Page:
Various 311 Album Reviews


Music ALbum Reviews

"...311 have the rap-metal groove down colder than the Beasties, and they surely play reggae more convincingly than the Chili Peppers ever have. But what puts this combo on the cutting edge isn't its sound but its songs..." Musician 3/93, p.94




Blue Album Reviews

"...ear candy with good beats, not just bludgeon-by-numbers guitars....311 have a tight, sinewy sound that for all of its obvious Beasties-cum-Chili Peppers traits has a potent reggae undertow..." Rolling Stone 12/26/96, p.195




Live Album Reviews

from

Equal parts funk, hip-hop and heavy rock, 311 is a bash-you-over-the-head, high energy, low complexity band -- and proud of it. It's the kind of sound that's often best experienced live, so, duh, here it is.

311 Live is a collection of 14 songs recorded during the band's 1996-97 tour to support the studio disc, Transistor. Many of the tracks, however, are oldies but goodies like "Homebrew" and "Down," one of the megaton-funky songs that propelled 311's self-titled 1995 disc into the Billboard Top 15. Those two songs, which start the disc, define 311: big funk, big beats, maximum intensity all the way.

"Freak Out" grabs an old-time, Sly and the Family Stone-style funk riff before exploding into a rap-heavy track. "Galaxy" is introduced with huge, nasty guitar sounds, as is "Light Years" -- but there, they metamorphose into a reggae groove. "Nix Hex" takes off into a loose, relaxed, imaginative jam. Together since 1990, 311 have the fluid, playful feel of a band that's supremely comfortable together, and clearly having fun.

Daina Darzin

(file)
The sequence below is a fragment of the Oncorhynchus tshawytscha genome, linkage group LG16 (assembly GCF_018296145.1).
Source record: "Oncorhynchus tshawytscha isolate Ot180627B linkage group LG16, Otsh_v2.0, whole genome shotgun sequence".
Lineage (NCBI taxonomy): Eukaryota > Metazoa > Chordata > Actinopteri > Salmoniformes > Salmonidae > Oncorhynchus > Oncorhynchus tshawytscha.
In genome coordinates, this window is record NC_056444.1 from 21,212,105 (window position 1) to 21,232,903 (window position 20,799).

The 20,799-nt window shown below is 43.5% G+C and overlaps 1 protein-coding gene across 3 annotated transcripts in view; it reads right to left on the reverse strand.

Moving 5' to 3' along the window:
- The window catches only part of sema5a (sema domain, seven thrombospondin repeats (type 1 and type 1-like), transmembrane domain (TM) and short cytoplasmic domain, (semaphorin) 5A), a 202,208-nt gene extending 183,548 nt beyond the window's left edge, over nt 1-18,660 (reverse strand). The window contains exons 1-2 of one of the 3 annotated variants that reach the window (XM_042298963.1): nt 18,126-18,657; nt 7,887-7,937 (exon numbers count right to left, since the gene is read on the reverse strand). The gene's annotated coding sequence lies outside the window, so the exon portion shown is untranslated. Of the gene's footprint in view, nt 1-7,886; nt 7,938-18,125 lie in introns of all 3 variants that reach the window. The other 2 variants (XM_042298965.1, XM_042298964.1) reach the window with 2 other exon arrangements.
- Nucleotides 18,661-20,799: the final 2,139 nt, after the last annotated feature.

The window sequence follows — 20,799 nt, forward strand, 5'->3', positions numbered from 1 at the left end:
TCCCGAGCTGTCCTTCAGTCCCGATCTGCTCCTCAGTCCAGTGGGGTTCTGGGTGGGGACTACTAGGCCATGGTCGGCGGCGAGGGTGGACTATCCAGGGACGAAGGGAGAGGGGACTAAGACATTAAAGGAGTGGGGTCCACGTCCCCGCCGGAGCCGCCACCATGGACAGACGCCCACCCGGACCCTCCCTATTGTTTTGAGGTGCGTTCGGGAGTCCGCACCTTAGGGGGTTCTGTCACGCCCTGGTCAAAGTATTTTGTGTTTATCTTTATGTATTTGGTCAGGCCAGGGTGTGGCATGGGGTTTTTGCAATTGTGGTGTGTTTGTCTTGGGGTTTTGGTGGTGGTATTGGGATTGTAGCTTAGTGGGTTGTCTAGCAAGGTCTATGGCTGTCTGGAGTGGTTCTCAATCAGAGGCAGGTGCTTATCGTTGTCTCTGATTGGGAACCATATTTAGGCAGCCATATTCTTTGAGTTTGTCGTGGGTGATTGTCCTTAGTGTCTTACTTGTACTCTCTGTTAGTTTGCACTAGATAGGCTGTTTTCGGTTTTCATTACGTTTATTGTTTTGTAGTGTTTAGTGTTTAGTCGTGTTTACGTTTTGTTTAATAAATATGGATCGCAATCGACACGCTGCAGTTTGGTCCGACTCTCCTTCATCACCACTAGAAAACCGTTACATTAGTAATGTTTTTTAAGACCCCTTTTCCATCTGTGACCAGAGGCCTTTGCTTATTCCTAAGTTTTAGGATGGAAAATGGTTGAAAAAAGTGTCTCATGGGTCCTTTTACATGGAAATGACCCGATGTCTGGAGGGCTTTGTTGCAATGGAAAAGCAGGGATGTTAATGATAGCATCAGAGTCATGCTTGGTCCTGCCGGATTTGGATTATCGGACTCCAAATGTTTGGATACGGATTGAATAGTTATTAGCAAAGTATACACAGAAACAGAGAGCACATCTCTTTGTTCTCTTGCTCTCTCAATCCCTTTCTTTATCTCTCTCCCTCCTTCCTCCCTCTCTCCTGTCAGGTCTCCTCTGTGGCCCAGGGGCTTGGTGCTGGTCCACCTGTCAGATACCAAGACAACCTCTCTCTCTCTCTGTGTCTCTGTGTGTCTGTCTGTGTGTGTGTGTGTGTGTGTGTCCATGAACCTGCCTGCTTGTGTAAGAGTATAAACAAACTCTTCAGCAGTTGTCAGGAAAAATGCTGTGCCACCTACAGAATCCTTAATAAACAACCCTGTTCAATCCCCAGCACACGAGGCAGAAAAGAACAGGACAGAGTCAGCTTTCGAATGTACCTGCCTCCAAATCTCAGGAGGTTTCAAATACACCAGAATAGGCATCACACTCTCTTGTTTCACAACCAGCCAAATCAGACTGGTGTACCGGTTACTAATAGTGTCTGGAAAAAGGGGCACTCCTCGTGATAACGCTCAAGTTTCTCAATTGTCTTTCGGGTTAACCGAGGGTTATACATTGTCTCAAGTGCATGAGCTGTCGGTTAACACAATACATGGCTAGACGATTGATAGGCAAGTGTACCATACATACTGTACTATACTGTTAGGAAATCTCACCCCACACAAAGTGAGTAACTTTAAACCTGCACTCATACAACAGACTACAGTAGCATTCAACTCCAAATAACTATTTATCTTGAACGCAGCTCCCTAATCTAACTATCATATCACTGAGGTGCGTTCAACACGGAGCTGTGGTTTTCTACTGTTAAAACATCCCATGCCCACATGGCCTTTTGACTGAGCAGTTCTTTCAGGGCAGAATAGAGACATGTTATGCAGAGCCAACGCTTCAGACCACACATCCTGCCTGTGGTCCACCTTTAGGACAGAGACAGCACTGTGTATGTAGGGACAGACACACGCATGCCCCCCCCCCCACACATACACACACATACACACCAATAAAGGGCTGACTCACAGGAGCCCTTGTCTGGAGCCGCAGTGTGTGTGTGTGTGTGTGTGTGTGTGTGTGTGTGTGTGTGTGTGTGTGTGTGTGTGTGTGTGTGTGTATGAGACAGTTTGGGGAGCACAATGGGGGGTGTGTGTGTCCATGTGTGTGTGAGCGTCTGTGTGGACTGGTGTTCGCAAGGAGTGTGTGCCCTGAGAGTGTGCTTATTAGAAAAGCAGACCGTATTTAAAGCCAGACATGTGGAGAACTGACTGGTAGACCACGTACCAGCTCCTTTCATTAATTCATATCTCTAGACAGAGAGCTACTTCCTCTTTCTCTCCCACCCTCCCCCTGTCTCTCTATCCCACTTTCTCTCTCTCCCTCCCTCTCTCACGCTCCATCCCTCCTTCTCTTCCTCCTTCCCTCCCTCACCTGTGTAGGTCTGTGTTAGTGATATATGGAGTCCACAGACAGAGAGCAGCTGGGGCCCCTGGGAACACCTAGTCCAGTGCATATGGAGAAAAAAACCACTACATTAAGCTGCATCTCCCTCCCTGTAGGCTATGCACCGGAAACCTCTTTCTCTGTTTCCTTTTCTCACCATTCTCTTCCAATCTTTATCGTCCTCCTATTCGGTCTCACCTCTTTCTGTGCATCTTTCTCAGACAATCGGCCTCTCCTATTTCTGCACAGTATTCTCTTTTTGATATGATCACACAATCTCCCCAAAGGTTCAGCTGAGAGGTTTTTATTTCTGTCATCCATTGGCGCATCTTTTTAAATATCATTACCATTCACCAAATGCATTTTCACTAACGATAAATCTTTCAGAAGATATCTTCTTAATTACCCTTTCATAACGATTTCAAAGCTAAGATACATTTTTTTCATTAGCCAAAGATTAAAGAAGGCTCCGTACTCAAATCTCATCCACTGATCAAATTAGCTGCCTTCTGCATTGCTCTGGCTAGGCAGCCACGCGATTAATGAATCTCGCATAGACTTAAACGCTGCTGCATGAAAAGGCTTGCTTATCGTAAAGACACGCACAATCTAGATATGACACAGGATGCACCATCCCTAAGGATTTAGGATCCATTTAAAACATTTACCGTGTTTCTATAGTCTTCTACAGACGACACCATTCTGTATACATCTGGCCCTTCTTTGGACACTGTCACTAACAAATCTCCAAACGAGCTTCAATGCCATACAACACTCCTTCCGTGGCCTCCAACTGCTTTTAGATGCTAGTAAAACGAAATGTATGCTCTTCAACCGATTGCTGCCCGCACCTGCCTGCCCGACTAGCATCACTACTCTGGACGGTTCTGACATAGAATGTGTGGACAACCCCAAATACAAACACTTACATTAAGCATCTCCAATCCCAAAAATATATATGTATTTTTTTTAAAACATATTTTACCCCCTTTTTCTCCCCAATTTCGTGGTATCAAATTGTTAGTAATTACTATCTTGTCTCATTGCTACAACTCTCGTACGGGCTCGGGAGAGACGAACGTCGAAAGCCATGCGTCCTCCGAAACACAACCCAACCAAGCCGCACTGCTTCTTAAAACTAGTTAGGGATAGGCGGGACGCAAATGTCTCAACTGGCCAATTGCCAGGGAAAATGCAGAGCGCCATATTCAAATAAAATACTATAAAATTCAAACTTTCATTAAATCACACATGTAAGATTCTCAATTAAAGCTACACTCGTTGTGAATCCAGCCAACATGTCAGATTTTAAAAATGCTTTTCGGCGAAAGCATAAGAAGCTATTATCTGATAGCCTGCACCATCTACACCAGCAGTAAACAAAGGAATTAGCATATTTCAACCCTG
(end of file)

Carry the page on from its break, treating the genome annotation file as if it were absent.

from
Some bands sound better recorded live than recorded in the studio, and 311 is no exception. The songs on 311 Live carry an edge 311's studio recordings lack, an edge that's meant to be in their music. 311 began in Omaha, Nebraska, and worked their way up by touring, so their sound was developed through playing live, and sounds best that way.

311 is classified as "alternative rock/rap-metal", and in performance, those influences, along with others, become apparent. Songs like "Beautiful Disaster" have an ethereal post-punk/early new wave sound with deep, passionate guitar licks. The band's 70's roots are revealed in "Freak Out", and "Who's Got the Herb" takes on a Rasta vibe worthy of any Bob Marley devotee. Many of these elements get buried in their studio recordings.

Live really highlights the many talents of this band - their ability to effortlessly slip in and out of different musical styles, to be hard and driving then mellow, sometimes within the same song. Yet, nothing sounds out of place.

Live portrays 311 in their primal glory - the way they're meant to be.

Elizabeth Gariti


"...shows 311 is gifted at capturing their studio sound in concert..." Spin 1/99, p.117



Import-311 Live

From
Some bands sound better recorded live than recorded in the studio, and 311 is no exception. The songs on 311 Live carry an edge 311's studio recordings lack, an edge that's meant to be in their music. 311 began in Omaha, Nebraska, and worked their way up by touring, so their sound was developed through playing live, and sounds best that way.

311 is classified as "alternative rock/rap-metal", and in performance, those influences, along with others, become apparent. Songs like "Beautiful Disaster" have an ethereal post-punk/early new wave sound with deep, passionate guitar licks. The band's 70's roots are revealed in "Freak Out", and "Who's Got the Herb" takes on a Rasta vibe worthy of any Bob Marley devotee. Many of these elements get buried in their studio recordings.

Live really highlights the many talents of this band - their ability to effortlessly slip in and out of different musical styles, to be hard and driving then mellow, sometimes within the same song. Yet, nothing sounds out of place.

Live portrays 311 in their primal glory - the way they're meant to be.

Elizabeth Gariti